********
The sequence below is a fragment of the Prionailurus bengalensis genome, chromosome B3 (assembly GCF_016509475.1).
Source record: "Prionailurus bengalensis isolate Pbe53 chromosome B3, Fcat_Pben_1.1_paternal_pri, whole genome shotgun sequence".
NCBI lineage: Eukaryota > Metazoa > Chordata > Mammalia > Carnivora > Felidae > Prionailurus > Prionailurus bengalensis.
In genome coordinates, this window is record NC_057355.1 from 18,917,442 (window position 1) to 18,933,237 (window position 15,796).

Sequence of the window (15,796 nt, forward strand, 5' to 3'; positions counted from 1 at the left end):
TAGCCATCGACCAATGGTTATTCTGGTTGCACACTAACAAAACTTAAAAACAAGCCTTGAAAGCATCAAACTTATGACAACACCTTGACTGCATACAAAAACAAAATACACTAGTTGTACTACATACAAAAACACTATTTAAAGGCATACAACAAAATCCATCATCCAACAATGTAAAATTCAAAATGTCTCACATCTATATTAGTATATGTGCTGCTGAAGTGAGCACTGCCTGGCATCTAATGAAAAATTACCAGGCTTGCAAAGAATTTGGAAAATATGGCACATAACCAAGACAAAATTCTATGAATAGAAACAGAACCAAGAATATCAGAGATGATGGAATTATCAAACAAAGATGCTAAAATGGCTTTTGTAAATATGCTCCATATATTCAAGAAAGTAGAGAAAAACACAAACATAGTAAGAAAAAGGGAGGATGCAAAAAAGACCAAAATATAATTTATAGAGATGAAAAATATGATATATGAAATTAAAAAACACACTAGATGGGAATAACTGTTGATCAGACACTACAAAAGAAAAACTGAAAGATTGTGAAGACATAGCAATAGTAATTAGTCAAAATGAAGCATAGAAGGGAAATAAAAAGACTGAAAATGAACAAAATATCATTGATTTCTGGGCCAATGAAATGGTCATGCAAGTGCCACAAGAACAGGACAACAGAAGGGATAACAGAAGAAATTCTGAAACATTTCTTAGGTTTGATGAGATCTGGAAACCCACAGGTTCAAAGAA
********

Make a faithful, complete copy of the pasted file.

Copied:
The sequence below is a fragment of the Prionailurus bengalensis genome, chromosome B3 (assembly GCF_016509475.1).
Source record: "Prionailurus bengalensis isolate Pbe53 chromosome B3, Fcat_Pben_1.1_paternal_pri, whole genome shotgun sequence".
NCBI lineage: Eukaryota > Metazoa > Chordata > Mammalia > Carnivora > Felidae > Prionailurus > Prionailurus bengalensis.
In genome coordinates, this window is record NC_057355.1 from 18,917,442 (window position 1) to 18,933,237 (window position 15,796).

Sequence of the window (15,796 nt, forward strand, 5' to 3'; positions counted from 1 at the left end):
TAGCCATCGACCAATGGTTATTCTGGTTGCACACTAACAAAACTTAAAAACAAGCCTTGAAAGCATCAAACTTATGACAACACCTTGACTGCATACAAAAACAAAATACACTAGTTGTACTACATACAAAAACACTATTTAAAGGCATACAACAAAATCCATCATCCAACAATGTAAAATTCAAAATGTCTCACATCTATATTAGTATATGTGCTGCTGAAGTGAGCACTGCCTGGCATCTAATGAAAAATTACCAGGCTTGCAAAGAATTTGGAAAATATGGCACATAACCAAGACAAAATTCTATGAATAGAAACAGAACCAAGAATATCAGAGATGATGGAATTATCAAACAAAGATGCTAAAATGGCTTTTGTAAATATGCTCCATATATTCAAGAAAGTAGAGAAAAACACAAACATAGTAAGAAAAAGGGAGGATGCAAAAAAGACCAAAATATAATTTATAGAGATGAAAAATATGATATATGAAATTAAAAAACACACTAGATGGGAATAACTGTTGATCAGACACTACAAAAGAAAAACTGAAAGATTGTGAAGACATAGCAATAGTAATTAGTCAAAATGAAGCATAGAAGGGAAATAAAAAGACTGAAAATGAACAAAATATCATTGATTTCTGGGCCAATGAAATGGTCATGCAAGTGCCACAAGAACAGGACAACAGAAGGGATAACAGAAGAAATTCTGAAACATTTCTTAGGTTTGATGAGATCTGGAAACCCACAGGTTCAAAGAA